scott_wu's blog

By scott_wu, history, 4 years ago,

Hey all!

We've created a new 1v1 programming contest format: Lockout. Like in most contests, each round has a set of problems and contestants work to solve them as quickly as they can. In Lockout, however, contestants compete head-to-head and only the first contestant to solve each problem gets the points. Contestants can work on problems in any order, so speed and strategy are crucial to avoid getting sniped! The head-to-head action also makes the contest much more exciting for viewers.

We ran the first edition of Lockout at TCO Finals last month as a double-elimination bracket tournament. All of the finalists who were available competed (and even some of the problem writers) and we got to see a lot of exciting back-and-forth matches! As you can see though, there's still one set left to play. So we'll be streaming Grand Finals of Lockout 0 featuring tourist vs. Um_nik at 9:30 AM PST, right after the end of Good Bye 2019 on Sunday. Tune in at twitch.tv/ttocs45 to see the finals with live commentary from myself and ecnerwala! We'll watch the screens and scoreboard live, talk to tourist and Um_nik to hear their strategies, and even have a special exhibition match afterwards. :)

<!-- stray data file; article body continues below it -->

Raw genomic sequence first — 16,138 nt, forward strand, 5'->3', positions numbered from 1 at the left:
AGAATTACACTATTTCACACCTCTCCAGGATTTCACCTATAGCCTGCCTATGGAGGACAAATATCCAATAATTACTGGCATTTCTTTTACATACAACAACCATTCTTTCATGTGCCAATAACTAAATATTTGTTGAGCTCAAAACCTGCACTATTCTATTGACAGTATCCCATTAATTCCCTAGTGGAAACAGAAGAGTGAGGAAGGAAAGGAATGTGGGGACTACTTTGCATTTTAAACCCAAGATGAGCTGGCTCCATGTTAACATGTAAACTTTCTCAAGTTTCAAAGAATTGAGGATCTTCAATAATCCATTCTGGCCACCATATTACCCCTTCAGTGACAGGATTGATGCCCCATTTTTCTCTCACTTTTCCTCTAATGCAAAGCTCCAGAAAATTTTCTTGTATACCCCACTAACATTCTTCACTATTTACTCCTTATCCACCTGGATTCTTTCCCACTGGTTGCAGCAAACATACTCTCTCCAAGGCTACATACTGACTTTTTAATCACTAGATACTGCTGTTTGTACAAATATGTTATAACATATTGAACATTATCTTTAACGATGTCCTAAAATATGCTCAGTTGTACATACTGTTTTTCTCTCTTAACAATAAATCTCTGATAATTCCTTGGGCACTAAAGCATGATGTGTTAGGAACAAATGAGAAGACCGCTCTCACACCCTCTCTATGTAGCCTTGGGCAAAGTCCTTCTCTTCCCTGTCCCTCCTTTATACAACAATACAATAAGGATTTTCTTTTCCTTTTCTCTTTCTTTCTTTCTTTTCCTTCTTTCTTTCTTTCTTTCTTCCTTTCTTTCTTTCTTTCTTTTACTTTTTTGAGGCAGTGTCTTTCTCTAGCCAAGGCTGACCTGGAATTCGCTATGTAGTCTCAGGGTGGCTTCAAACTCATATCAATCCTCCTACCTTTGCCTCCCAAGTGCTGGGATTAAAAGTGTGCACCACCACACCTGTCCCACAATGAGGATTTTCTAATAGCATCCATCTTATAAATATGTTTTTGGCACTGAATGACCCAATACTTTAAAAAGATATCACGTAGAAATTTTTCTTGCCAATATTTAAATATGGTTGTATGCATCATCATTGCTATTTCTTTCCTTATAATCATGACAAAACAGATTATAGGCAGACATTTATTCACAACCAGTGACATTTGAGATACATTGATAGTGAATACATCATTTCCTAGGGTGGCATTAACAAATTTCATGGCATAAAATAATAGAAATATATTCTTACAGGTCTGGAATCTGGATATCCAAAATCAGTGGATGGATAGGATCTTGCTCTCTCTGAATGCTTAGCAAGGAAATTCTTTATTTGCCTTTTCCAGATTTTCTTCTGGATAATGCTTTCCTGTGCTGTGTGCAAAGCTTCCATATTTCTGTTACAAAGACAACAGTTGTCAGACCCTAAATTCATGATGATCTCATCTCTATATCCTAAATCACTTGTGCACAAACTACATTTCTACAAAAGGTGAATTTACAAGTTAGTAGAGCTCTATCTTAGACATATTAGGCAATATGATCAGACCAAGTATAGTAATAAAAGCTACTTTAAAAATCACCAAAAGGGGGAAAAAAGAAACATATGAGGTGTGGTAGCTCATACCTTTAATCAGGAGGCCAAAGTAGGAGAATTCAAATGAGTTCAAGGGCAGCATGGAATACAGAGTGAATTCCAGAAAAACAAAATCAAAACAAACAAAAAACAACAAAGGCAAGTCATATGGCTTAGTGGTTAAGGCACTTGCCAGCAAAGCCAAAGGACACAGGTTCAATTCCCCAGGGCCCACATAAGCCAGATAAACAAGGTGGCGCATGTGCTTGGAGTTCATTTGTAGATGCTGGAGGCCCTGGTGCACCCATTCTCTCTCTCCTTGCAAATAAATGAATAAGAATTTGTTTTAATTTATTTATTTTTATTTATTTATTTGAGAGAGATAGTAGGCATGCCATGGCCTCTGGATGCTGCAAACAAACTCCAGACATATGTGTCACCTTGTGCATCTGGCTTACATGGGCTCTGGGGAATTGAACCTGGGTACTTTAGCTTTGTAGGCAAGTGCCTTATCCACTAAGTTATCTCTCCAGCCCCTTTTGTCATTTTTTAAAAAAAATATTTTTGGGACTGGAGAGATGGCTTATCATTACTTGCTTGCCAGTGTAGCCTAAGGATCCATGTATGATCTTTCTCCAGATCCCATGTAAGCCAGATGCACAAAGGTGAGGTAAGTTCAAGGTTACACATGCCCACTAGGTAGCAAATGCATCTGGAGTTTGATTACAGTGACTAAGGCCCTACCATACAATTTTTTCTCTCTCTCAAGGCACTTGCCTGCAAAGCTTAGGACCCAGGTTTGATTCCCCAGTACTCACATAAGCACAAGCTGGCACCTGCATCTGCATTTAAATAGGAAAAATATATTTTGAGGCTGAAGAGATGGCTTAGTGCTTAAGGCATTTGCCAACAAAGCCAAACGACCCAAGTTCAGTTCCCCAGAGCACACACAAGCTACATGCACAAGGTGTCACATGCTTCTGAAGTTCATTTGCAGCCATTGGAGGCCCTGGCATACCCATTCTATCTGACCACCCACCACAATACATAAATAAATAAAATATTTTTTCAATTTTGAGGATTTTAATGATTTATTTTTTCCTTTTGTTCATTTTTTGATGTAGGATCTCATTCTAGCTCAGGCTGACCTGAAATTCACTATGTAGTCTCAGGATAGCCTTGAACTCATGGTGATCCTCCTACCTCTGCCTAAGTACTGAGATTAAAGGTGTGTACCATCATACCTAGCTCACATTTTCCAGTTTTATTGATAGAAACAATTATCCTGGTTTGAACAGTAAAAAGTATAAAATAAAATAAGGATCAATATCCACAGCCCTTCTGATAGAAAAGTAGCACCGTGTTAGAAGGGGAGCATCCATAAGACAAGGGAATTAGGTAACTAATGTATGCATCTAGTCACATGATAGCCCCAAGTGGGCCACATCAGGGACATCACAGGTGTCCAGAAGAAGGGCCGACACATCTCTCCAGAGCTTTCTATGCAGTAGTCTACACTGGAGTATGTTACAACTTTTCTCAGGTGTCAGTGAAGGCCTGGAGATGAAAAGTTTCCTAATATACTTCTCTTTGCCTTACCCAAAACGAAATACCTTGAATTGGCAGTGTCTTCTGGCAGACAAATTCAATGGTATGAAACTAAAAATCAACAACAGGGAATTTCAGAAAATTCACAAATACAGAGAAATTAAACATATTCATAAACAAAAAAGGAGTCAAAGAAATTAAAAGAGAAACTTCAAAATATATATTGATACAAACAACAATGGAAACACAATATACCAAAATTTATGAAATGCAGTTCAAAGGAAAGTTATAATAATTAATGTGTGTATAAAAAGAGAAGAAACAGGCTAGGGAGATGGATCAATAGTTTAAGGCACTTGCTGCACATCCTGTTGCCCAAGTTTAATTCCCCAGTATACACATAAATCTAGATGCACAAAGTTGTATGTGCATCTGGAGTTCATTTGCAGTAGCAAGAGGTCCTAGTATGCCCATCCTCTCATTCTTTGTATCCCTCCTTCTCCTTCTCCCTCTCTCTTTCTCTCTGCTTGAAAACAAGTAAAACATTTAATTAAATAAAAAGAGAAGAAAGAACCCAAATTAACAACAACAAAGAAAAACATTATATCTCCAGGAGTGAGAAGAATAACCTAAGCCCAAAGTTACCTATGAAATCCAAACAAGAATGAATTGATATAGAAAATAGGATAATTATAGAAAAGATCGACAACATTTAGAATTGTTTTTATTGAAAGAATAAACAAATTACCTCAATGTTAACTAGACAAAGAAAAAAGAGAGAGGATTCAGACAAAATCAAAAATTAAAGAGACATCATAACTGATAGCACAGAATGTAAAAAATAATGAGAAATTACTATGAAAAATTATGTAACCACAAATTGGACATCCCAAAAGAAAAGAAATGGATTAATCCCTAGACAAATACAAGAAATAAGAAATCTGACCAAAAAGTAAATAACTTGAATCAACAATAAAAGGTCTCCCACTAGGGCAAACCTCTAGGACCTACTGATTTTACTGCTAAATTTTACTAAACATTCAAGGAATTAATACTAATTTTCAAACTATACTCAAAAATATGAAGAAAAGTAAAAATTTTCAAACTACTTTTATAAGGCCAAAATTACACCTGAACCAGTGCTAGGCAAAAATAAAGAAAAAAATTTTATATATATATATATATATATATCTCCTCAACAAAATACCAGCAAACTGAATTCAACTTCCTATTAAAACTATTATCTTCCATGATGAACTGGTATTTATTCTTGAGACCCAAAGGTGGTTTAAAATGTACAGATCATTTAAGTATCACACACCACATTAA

The finals will feature five problems with the following scoring: 100 — 200 — 300 — 400 — 500. There are 1500 points total, so the first person to get 800 or more points will be the winner. What strategies would you try? Start with A and B, then jump to E if you get them both? Or start with E, and try to win outright with either C or D afterwards? Read all the problems first and then choose a strategy based on what your opponent solves first? Let us know your thoughts!

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 » 4 years ago, # |   +33 So exciting.
 » 4 years ago, # |   +69 Then Here comes another problem. If there are n people in the contest and they're going to solve m problems. people x solve problem y in p[x][y] minutes Then what's the score for each person if all of them compete properly? I think it's a nice problem.
•  » » 4 years ago, # ^ |   +20 I guess this is assuming that everyone has knowledge of the p matrix? Another possibly interesting problem is if you don't know p for sure, but you have some prior distribution on what it looks like and you have to devise a strategy while updating over the course of one/multiple contests.